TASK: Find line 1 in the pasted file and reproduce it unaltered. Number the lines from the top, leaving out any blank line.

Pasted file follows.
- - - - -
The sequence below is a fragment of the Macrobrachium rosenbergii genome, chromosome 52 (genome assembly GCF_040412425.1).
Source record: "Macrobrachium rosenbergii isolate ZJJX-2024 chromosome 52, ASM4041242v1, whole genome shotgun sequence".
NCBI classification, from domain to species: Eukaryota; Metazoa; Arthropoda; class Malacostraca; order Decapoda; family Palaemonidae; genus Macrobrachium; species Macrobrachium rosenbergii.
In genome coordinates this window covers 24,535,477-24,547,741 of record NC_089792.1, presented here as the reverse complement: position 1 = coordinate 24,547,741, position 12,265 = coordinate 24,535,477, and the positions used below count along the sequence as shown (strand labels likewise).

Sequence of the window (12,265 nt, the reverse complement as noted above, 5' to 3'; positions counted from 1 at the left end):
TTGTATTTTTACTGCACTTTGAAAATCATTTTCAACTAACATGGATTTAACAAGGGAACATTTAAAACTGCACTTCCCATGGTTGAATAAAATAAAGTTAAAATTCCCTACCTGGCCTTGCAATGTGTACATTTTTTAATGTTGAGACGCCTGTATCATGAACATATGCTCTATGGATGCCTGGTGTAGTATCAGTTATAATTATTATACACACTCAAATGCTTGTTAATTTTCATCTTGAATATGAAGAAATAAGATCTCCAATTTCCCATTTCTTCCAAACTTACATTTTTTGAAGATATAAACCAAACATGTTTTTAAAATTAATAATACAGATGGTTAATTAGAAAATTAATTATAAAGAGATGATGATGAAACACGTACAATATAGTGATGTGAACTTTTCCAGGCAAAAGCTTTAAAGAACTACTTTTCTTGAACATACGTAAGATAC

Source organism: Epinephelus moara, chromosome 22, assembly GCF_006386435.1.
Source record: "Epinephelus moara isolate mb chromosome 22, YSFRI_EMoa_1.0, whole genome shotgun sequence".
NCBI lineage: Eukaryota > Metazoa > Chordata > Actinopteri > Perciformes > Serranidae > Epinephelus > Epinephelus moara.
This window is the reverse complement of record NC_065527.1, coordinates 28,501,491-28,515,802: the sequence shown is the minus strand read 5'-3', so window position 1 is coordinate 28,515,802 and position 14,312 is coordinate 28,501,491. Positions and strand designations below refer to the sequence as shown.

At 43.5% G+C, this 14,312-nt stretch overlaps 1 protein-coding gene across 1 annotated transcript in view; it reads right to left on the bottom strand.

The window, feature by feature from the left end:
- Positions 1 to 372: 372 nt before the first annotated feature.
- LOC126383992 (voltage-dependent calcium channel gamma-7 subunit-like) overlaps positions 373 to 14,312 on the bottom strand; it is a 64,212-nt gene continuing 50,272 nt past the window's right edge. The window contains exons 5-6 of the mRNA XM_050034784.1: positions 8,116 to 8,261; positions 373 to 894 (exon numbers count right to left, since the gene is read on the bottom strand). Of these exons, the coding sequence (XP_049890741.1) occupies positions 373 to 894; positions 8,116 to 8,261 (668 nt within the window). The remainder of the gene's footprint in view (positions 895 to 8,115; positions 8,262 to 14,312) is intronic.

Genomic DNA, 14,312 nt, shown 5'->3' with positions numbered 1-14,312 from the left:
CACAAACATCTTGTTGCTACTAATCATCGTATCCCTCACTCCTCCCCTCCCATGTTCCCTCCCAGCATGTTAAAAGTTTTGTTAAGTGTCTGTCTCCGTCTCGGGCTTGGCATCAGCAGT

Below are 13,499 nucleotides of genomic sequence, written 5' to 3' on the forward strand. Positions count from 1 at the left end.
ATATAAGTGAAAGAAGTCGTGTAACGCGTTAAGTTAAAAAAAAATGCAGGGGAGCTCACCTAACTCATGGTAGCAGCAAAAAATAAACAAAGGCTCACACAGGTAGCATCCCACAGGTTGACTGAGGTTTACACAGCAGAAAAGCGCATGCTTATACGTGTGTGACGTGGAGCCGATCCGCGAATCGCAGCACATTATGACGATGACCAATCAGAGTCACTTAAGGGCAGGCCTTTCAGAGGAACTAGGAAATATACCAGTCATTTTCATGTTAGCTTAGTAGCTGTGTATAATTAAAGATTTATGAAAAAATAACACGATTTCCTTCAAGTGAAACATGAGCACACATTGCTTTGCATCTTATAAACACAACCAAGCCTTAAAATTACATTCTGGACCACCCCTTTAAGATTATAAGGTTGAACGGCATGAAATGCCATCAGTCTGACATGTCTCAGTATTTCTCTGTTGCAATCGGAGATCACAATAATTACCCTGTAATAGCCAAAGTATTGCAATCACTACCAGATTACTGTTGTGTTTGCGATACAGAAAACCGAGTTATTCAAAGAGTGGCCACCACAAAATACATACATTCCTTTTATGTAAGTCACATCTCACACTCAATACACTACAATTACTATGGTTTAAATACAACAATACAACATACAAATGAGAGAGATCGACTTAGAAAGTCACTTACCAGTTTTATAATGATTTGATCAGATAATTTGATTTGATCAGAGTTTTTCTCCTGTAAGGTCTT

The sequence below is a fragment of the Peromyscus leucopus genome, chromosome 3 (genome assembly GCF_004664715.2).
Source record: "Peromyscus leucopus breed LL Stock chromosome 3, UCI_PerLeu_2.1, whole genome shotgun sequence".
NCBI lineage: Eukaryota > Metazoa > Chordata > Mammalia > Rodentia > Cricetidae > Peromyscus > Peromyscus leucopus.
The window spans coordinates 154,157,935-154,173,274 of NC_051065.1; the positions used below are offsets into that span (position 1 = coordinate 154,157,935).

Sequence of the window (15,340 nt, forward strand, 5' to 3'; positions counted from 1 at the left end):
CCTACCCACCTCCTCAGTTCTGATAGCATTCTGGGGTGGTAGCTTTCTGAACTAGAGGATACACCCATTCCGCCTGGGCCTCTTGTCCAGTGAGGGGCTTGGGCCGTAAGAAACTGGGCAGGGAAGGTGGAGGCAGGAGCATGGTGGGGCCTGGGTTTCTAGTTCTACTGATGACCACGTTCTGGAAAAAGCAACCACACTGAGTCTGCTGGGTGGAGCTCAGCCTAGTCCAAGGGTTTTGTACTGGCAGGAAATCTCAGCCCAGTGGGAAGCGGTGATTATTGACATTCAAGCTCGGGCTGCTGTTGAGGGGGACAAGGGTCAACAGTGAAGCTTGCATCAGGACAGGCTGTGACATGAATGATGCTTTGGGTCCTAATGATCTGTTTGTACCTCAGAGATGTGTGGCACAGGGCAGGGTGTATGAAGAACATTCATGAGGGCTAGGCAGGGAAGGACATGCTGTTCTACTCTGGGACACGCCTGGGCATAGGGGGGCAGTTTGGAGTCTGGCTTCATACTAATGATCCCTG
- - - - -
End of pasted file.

The sequence below is a fragment of the Macrobrachium rosenbergii genome, chromosome 52 (genome assembly GCF_040412425.1).